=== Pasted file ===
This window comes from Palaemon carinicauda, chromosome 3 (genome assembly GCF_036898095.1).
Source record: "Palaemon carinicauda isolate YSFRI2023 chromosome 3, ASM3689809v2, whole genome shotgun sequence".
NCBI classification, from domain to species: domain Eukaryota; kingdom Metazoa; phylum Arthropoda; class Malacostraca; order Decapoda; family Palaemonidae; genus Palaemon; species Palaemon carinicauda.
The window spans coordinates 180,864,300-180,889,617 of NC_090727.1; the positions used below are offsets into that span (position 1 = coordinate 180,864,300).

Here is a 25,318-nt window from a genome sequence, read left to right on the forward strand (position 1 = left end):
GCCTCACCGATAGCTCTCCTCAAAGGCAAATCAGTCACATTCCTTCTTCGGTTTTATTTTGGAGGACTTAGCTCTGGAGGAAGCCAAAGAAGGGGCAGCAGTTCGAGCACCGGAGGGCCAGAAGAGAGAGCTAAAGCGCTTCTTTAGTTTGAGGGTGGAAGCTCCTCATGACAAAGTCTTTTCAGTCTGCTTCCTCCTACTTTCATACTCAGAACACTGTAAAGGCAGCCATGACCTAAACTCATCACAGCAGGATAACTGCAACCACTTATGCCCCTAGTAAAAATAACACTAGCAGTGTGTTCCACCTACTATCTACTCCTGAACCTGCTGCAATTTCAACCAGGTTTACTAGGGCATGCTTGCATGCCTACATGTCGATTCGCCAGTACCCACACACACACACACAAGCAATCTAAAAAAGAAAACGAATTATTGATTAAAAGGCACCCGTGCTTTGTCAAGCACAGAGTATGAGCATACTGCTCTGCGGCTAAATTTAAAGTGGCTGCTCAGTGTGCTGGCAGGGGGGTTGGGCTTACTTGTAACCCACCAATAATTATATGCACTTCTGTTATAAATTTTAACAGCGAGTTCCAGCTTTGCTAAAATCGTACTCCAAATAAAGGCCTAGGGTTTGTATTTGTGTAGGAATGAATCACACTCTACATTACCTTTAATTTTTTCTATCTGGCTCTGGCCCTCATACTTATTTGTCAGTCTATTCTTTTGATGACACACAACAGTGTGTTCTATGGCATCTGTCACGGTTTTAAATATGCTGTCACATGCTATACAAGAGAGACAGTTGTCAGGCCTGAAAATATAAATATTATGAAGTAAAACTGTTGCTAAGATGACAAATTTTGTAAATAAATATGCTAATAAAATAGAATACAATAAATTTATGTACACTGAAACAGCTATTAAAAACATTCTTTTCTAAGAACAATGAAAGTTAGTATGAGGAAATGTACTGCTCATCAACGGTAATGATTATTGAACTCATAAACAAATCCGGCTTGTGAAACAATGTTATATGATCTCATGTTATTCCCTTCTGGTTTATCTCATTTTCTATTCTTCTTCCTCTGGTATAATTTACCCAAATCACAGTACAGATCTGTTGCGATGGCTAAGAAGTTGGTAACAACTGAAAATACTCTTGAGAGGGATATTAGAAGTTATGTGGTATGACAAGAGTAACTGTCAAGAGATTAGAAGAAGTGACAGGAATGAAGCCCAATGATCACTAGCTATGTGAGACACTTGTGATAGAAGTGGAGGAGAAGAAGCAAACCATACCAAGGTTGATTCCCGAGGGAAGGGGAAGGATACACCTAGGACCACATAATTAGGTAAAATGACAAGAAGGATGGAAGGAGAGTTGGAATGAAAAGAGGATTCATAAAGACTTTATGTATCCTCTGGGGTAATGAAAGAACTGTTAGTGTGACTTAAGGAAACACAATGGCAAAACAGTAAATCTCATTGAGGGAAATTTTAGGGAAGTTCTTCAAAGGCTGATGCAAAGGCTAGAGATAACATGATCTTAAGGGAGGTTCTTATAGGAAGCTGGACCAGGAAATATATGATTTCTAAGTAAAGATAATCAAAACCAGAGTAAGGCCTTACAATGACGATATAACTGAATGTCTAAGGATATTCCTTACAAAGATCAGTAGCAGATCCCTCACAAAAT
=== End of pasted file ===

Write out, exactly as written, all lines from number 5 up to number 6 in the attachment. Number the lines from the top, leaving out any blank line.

Here is a 25,318-nt window from a genome sequence, read left to right on the forward strand (position 1 = left end):
GCCTCACCGATAGCTCTCCTCAAAGGCAAATCAGTCACATTCCTTCTTCGGTTTTATTTTGGAGGACTTAGCTCTGGAGGAAGCCAAAGAAGGGGCAGCAGTTCGAGCACCGGAGGGCCAGAAGAGAGAGCTAAAGCGCTTCTTTAGTTTGAGGGTGGAAGCTCCTCATGACAAAGTCTTTTCAGTCTGCTTCCTCCTACTTTCATACTCAGAACACTGTAAAGGCAGCCATGACCTAAACTCATCACAGCAGGATAACTGCAACCACTTATGCCCCTAGTAAAAATAACACTAGCAGTGTGTTCCACCTACTATCTACTCCTGAACCTGCTGCAATTTCAACCAGGTTTACTAGGGCATGCTTGCATGCCTACATGTCGATTCGCCAGTACCCACACACACACACACAAGCAATCTAAAAAAGAAAACGAATTATTGATTAAAAGGCACCCGTGCTTTGTCAAGCACAGAGTATGAGCATACTGCTCTGCGGCTAAATTTAAAGTGGCTGCTCAGTGTGCTGGCAGGGGGGTTGGGCTTACTTGTAACCCACCAATAATTATATGCACTTCTGTTATAAATTTTAACAGCGAGTTCCAGCTTTGCTAAAATCGTACTCCAAATAAAGGCCTAGGGTTTGTATTTGTGTAGGAATGAATCACACTCTACATTACCTTTAATTTTTTCTATCTGGCTCTGGCCCTCATACTTATTTGTCAGTCTATTCTTTTGATGACACACAACAGTGTGTTCTATGGCATCTGTCACGGTTTTAAATATGCTGTCACATGCTATACAAGAGAGACAGTTGTCAGGCCTGAAAATATAAATATTATGAAGTAAAACTGTTGCTAAGATGACAAATTTTGTAAATAAATATGCTAATAAAATAGAATACAATAAATTTATGTACACTGAAACAGCTATTAAAAACATTCTTTTCTAAGAACAATGAAAGTTAGTATGAGGAAATGTACTGCTCATCAACGGTAATGATTATTGAACTCATAAACAAATCCGGCTTGTGAAACAATGTTATATGATCTCATGTTATTCCCTTCTGGTTTATCTCATTTTCTATTCTTCTTCCTCTGGTATAATTTACCCAAATCACAGTACAGATCTGTTGCGATGGCTAAGAAGTTGGTAACAACTGAAAATACTCTTGAGAGGGATATTAGAAGTTATGTGGTATGACAAGAGTAACTGTCAAGAGATTAGAAGAAGTGACAGGAATGAAGCCCAATGATCACTAGCTATGTGAGACACTTGTGATAGAAGTGGAGGAGAAGAAGCAAACCATACCAAGGTTGATTCCCGAGGGAAGGGGAAGGATACACCTAGGACCACATAATTAGGTAAAATGACAAGAAGGATGGAAGGAGAGTTGGAATGAAAAGAGGATTCATAAAGACTTTATGTATCCTCTGGGGTAATGAAAGAACTGTTAGTGTGACTTAAGGAAACACAATGGCAAAACAGTAAATCTCATTGAGGGAAATTTTAGGGAAGTTCTTCAAAGGCTGATGCAAAGGCTAGAGATAACATGATCTTAAGGGAGGTTCTTATAGGAAGCTGGACCAGGAAATATATGATTTCTAAGTAAAGATAATCAAAACCAGAGTAAGGCCTTACAATGACGATATAACTGAATGTCTAAGGATATTCCTTACAAAGATCAGTAGCAGATCCCTCACAAAAT